Sunday, March 30: Mother nature showed us her fury today as we made our way out of the jetties for both of our three hour whale watching tours. We experienced quite a large swell on both morning and afternoon trips…BUT… We saw lots and lots of dolphins! All in all, we saw about 500 common dolphins and a surprise group of offshore bottlenose dolphins.
Saturday, March 29: This morning’s trip had the fun opportunity to watch approximately 800 common dolphins leaping and splashing while feeding on bait fish. They also got a few looks at a minke whale as well as one northbound gray whale. In the afternoon, we started things off with four juvenile northbound gray whales and a quick look at another minke whale as it surfaced right in front of the boat!
Friday March 28: Dolphins, dolphins, dolphins! On this morning’s trip we got to see a few inshore bottlenose dolphins, approximately 700 common dolphins, and then a special treat – 50 or so feeding offshore bottlenose dolphins! In the afternoon it was a few more inshore bottlenose dolphins, more than 600 common dolphins, and a fin whale!
Wednesday, March 26: Guests went out on bumpy seas with windy conditions, and for their patience and perseverance, saw a couple common dolphins, a few bottlenose dolphins, and a gray whale. Seas should be calming and viewing opportunities are expected to improve in the very near future!
Tuesday, March 25: On this gray day, no shortage of gray whales! Five northbound gray whales in the morning, and nine in the afternoon, including a cow/calf pair and a breach! Good looks at 250+ common dolphins in the morning, and about 20 Pacific White-Sided dolphins in the afternoon. The Eclipse (photo) and Privateer guests had a great day on a very calm Pacific Ocean!
Sunday, March 23: Guests on both trips today got to see whales and dolphins galore! This morning’s trip saw four northbound gray whales and close to 1,500 common dolphins. In the afternoon we saw three northbound gray whales, including one that breached several times and another that did the backstroke through a group of common dolphins – about 700 total. While the whales didn’t disappoint, the dolphins stole the show today. Who knew dolphins could fly so well!?
Saturday, March 22: The Privateer and Eclipse were both out on morning and afternoon cruises. Eleven gray whales were seen in the morning, including a cow/calf pair, 250 common dolphins, and a couple coastal bottlenose dolphins. Conditions were windy in the afternoon; a breaching minke whale was seen in distance, but it turned out to be a very elusive whale; lots of common dolphins were seen–three pods–a total of 500 or so, plus a rare sighting of an elephant seal.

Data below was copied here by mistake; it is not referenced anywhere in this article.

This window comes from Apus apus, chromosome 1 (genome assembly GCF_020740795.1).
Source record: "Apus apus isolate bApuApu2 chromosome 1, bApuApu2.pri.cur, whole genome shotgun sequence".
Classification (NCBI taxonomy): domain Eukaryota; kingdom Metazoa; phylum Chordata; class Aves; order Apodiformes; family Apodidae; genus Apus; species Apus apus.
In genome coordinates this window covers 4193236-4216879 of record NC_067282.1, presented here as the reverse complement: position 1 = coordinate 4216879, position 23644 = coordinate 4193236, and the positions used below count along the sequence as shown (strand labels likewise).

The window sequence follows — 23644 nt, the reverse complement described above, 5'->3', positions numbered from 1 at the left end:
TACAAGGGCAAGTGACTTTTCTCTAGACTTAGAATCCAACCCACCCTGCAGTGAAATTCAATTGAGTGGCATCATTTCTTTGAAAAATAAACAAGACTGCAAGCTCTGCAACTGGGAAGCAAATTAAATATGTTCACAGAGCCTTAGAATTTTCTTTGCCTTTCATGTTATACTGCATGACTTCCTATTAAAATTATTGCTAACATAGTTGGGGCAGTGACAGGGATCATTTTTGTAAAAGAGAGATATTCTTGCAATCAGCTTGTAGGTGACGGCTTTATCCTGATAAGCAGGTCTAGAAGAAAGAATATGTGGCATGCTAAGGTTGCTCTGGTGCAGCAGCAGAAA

Friday, March 21: World, meet “NASCAR Nemo”. NASCAR Nemo earned that name from another boat in the area by spending HOURS doing laps around (and under) everyone that came near him, including our very own Privateer. Guests on both the morning and afternoon trip were able to share this truly life-changing experience as this whale chose to approach our boat time and time again. Some gray whales are classified as “friendlies” because they enjoy being in close proximity to humans and boats. While this is commonly observed in the breeding lagoons of Baja Mexico, today we were lucky enough to meet one such whale right here in San Diego. This whale was nicknamed “NASCAR Nemo” because he kept doing laps around all of the boats in the area. Whale-watching guidelines stipulate that we not approach a whale within closer than 100 yards, but with our engines turned completely off, this whale continued to swim directly toward us and under the boat, using the Privateer as a back-scratcher. The result was pure joy for everyone aboard both of our trips today, crew included!
Thursday March 20: Patience is a virtue, and today our very patient whale-watchers were rewarded with a variety of wildlife! In the morning we had to travel far and wide but were able to find 200 common dolphins, eight offshore bottlenose dolphins, four northbound gray whales, and even a fin whale off in the distance. In the afternoon we had similar luck by finding five bottlenose dolphins, 200 more common dolphins, and three northbound gray whales.
Wednesday, March 19: Morning trip: Two breaches in the distance led us to five gray whales and one humpback. Afternoon trip: 250 common dolphins and three gray whales–had to travel over 12 miles to find the animals in the afternoon–our guests appreciated the effort and we certainly appreciate our guests.
Monday, March 17: Both of today’s trips were amazing. This morning we spotted two groups of three gray whales. We had amazing views of a breaching mature gray whale in the first group, then in the second group we had another breaching sub adult! 2 breaching whales in one tour…pretty amazing. In the afternoon we saw seven northbound gray whales and close to 200 common dolphins at the very end of the trip to top things off. A fabulous day on the water!
Sunday, March 16: Another fabulous day out at sea with Captain Steve. This morning we had marine mammals from the time we left the dock,untill we came back into the jetties. We started the day off with about eight inshore bottlenose dolphin. Capt. Steve then spotted three gray whales off in the distance. We went over and had some really nice looks at these northbound travelers. We finished off the morning trip with about 200 common dolphin that were bow riding and swimming all around the boat! The afternoon trip was all whales! We had 10 gray whales traveling northbound. We found a group of 4 at first, then went to check out some spouts in the distance…it turned out to be a group of 6! What an amazing day. Thanks Captain Steve!